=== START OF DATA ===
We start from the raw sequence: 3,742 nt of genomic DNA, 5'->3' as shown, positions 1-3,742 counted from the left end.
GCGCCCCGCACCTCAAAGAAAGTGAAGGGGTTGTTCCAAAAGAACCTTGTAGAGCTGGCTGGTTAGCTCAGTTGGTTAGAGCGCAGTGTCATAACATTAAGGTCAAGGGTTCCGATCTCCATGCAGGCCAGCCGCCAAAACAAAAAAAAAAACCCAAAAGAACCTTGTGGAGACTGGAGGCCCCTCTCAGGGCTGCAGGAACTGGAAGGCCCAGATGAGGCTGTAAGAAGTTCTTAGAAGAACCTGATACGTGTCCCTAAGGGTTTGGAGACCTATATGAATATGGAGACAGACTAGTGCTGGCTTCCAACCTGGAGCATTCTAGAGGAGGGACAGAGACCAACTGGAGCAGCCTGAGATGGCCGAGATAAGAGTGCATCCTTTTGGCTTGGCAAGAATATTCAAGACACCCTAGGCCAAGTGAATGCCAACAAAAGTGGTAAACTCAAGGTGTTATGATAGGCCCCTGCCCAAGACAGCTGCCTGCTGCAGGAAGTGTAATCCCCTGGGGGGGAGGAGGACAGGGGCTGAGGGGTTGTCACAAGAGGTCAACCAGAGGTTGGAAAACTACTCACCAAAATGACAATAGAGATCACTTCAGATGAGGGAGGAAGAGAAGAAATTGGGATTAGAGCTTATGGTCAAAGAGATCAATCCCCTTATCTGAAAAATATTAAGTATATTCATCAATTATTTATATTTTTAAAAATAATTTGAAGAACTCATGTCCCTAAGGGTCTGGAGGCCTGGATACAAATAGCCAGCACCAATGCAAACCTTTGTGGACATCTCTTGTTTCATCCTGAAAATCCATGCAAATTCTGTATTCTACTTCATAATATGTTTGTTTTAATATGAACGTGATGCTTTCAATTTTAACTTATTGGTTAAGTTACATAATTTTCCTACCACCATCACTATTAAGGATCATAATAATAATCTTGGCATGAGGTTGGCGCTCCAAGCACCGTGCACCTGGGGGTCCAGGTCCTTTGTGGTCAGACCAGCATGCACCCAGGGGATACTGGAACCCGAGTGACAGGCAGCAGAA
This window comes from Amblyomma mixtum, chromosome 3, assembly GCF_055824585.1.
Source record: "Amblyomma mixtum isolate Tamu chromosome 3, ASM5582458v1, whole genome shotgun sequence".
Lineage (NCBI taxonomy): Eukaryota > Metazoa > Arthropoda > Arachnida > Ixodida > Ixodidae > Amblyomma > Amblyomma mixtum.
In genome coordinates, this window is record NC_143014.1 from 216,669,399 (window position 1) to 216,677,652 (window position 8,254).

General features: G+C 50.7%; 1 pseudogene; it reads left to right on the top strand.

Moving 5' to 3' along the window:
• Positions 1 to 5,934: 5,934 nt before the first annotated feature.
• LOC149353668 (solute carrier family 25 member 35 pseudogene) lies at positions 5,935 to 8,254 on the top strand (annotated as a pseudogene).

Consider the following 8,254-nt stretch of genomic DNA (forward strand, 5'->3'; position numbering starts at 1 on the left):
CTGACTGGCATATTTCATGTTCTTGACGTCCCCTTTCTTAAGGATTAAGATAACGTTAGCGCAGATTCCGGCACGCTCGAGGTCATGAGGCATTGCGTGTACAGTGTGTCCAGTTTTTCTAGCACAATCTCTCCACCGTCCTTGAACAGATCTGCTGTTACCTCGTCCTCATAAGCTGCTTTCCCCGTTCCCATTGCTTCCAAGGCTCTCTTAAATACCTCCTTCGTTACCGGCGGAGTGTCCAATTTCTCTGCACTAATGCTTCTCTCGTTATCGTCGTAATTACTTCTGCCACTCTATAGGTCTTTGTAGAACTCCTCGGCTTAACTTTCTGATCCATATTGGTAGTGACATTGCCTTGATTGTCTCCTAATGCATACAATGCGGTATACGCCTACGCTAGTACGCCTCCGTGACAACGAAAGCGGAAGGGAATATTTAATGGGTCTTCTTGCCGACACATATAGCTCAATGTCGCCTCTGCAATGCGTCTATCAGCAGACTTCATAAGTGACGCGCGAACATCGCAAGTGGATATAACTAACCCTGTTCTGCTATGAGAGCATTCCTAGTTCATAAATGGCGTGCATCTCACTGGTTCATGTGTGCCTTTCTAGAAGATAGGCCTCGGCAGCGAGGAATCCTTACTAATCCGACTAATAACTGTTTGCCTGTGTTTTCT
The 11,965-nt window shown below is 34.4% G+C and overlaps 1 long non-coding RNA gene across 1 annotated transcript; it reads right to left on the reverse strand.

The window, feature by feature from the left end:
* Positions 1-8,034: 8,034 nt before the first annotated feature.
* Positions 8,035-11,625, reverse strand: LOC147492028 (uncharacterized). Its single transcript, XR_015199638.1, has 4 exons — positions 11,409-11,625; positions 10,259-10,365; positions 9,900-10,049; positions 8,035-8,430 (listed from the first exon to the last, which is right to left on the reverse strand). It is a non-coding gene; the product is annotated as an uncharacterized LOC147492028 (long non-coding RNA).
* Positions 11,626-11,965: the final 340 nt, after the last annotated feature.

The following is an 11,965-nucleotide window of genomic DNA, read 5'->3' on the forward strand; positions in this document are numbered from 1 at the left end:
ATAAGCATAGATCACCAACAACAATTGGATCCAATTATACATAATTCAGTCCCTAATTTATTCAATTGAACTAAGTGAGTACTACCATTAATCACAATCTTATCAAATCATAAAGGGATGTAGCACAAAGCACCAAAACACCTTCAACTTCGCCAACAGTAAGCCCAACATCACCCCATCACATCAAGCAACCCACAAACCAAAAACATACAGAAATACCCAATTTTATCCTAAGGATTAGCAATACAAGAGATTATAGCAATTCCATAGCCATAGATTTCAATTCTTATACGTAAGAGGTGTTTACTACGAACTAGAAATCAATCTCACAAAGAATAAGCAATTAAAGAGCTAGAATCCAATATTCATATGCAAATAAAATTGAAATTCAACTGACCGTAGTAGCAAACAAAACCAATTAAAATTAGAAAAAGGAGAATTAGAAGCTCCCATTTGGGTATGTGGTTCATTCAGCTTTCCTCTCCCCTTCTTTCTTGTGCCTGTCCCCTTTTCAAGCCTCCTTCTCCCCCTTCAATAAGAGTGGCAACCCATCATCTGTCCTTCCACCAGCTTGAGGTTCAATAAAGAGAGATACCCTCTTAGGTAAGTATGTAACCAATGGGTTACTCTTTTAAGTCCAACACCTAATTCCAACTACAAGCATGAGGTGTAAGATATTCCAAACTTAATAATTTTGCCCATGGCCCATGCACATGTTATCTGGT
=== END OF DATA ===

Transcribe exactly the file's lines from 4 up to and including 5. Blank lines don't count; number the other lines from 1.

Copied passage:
Source record: "Amblyomma mixtum isolate Tamu chromosome 3, ASM5582458v1, whole genome shotgun sequence".
Lineage (NCBI taxonomy): Eukaryota > Metazoa > Arthropoda > Arachnida > Ixodida > Ixodidae > Amblyomma > Amblyomma mixtum.